A well laid-out table at Mr. Hotpot in Oak Bay’s Estevan Village sees many options selected for proteins and vegetables. The sky is the limit for combinations, writes reviewer Allan Reid.

A well laid-out table at Mr. Hotpot in Oak Bay’s Estevan Village sees many options selected for proteins and vegetables. The sky is the limit for combinations, writes reviewer Allan Reid.

RESTAURANT REVIEW: Learn how to make your hotpot experience enjoyable

Allan Reid unearths another Asian cuisine gem in Estevan Village, Mr. Hotpot

We arrived at Mr. Hotpot in Estevan Village not sure what to expect.

The place is small: only eight tables for four, and they were full. Not a chair left empty, and every face Asian: a promising sign in a Chinese restaurant. But a two-hour wait would not do, so we took a good look around, noted the steaming vats of hearty soups centred on each table, and the colourful displays of thin-sliced raw meats, and assorted bowls of sauces decorated with chili coins and minced herbs. The whole place smelled divine, and all those Asian faces wore expressions of delight. Of course, we would return.

Reservations seemed to be in order, but Mr. Hotpot does not have a website and the phone rang unanswered until after 3 p.m. The restaurant opens at 5:00, but yes, a table is still available. One of just two set in the window. Its honey-blonde woodgrain hiding a boxy metal kicking hazard below: housing for the round heating element sunk into the table-top above. Our waitress was poor at explaining how best to order, and we made some mistakes, but one visit is enough to figure it out. Next time, ordering will be simple.

To begin, this is a culinary adventure in which everyone shares while still exploring their individual tastes. A meal consists of three parts. A broth base, assorted items to add to the broth, and an assortment of condiments to personalize your experience.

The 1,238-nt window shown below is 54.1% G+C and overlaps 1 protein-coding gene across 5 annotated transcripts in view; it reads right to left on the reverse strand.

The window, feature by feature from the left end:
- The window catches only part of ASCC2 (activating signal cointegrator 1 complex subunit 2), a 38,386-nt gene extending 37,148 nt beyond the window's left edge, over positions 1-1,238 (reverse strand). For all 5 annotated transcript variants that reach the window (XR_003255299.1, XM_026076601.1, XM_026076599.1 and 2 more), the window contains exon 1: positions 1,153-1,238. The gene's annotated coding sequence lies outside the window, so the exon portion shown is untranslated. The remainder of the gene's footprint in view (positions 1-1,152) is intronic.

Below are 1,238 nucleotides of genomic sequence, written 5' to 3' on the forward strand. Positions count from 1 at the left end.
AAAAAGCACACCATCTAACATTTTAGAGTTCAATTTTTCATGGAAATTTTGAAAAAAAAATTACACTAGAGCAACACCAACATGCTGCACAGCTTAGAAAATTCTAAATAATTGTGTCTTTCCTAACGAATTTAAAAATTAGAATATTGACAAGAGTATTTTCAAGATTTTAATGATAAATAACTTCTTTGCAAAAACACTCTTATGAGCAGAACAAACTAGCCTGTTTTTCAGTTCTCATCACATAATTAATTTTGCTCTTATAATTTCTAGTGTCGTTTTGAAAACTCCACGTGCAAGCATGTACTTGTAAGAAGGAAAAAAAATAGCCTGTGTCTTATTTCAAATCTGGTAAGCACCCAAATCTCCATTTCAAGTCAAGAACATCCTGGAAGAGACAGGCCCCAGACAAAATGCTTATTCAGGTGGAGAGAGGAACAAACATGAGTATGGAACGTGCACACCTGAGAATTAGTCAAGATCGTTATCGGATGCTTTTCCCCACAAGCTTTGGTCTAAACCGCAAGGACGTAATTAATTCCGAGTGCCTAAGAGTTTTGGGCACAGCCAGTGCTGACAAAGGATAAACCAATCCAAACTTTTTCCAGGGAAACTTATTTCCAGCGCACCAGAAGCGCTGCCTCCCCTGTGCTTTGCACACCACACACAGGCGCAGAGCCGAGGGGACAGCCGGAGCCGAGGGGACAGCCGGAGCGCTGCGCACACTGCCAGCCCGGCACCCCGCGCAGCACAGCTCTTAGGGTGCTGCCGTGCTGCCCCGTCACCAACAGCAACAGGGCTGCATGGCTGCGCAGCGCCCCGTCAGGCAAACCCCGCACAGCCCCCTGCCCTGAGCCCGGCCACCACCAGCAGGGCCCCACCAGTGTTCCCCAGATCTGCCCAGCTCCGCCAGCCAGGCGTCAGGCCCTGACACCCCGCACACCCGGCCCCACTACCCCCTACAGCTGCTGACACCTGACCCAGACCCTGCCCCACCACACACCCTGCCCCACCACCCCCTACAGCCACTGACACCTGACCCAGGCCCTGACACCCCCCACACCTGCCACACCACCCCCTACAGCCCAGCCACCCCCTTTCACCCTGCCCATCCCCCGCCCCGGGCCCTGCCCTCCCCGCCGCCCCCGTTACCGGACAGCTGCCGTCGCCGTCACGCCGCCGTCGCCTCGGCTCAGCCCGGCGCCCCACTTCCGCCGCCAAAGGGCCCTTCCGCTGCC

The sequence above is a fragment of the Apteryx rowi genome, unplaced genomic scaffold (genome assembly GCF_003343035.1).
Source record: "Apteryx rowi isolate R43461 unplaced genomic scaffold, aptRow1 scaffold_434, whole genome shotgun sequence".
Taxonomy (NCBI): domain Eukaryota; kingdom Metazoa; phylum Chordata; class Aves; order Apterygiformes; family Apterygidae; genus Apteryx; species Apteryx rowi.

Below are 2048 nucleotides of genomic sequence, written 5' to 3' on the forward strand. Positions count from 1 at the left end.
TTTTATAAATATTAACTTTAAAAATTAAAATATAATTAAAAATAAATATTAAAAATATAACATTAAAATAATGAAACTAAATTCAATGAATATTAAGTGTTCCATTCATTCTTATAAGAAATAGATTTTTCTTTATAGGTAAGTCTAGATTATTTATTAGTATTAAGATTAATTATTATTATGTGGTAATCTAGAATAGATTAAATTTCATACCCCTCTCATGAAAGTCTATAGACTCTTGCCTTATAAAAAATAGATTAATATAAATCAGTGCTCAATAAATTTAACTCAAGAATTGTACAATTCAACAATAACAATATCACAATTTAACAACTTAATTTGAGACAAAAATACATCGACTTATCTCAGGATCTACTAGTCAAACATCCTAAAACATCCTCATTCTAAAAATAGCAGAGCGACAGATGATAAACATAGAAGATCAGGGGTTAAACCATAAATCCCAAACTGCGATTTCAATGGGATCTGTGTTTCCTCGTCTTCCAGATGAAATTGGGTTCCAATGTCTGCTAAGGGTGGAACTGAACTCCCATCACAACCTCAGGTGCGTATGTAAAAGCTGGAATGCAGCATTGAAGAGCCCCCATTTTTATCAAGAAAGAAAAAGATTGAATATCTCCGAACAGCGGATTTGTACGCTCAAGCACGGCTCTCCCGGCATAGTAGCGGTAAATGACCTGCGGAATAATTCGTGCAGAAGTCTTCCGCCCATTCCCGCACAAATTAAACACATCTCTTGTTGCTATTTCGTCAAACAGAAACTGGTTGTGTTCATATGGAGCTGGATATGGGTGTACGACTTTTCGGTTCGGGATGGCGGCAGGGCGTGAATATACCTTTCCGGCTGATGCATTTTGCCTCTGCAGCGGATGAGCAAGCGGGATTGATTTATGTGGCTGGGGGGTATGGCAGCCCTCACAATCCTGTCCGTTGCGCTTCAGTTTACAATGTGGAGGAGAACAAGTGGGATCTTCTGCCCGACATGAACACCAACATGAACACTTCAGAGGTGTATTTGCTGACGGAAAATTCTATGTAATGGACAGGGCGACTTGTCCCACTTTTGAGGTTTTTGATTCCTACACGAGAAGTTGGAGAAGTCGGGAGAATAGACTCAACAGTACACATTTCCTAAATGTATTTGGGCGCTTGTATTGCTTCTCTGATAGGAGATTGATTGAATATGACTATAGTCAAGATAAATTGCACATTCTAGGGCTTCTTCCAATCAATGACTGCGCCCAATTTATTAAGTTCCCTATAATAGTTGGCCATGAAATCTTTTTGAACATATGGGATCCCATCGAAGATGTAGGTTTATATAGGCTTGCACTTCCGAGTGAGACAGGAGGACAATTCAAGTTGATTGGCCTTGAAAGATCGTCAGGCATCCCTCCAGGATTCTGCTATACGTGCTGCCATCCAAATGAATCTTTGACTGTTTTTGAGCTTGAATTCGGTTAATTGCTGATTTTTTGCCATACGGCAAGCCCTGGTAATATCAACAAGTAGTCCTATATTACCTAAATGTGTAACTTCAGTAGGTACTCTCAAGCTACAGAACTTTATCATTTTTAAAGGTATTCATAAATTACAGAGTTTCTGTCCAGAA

A ying-yang pot allows for two different soups. We chose spicy and mushroom, but tomato is also available. To these, we should have added frozen lumps of processed meat, mushrooms, noodles, frozen dumplings, and leafy vegetables, and let it all simmer into a hearty and aromatic soup before we started to eat, but we didn’t fully grasp that concept. So we added vermicelli, enoki mushrooms, black fungus and regular noodles, which left us still with a thin, but aromatic broth.

We side-stepped the processed meat balls and went directly to the fresh meat, choosing beef and lamb served thinly sliced and raw. Pork and sole are also on the menu. The beef is presented as a pile of bacon-like strips. The lamb (the unanimous favourite at our table) comes as a neat pile of rolls. Using chopsticks to pick up a strip or roll, we submerged them into our thin soups, family-style, failing to realize that we should have ladled soup into our personal little soup cups. Placed in the vat, the meat doesn’t take long to cook, and left too long it may disintegrate into the soup. But soup in the cups does not hold its heat long, so you’ll need to eat up and replenish to continue enjoying the fresh-cooked meat.

Every adult pays $31.99 ($17.99 for children) for all you can eat. But order more than you can eat, and the leftovers will be charged to you and packaged for take-away, so order a few items to start: you can always order more. Also, the price does not include the third element: the condiments, which we passed on.

Don’t follow our example. Access to the condiment counter costs another $2.50 per person and provides a selection of about a dozen sauces, including peanut, sweet hoisin and spicy chili, to which you can add finely diced peppers and herbs. Choose your own proportions, mix and match and daub a little or a lot into your personal soup bowl. The end result should be a hearty cascade of flavours and textures.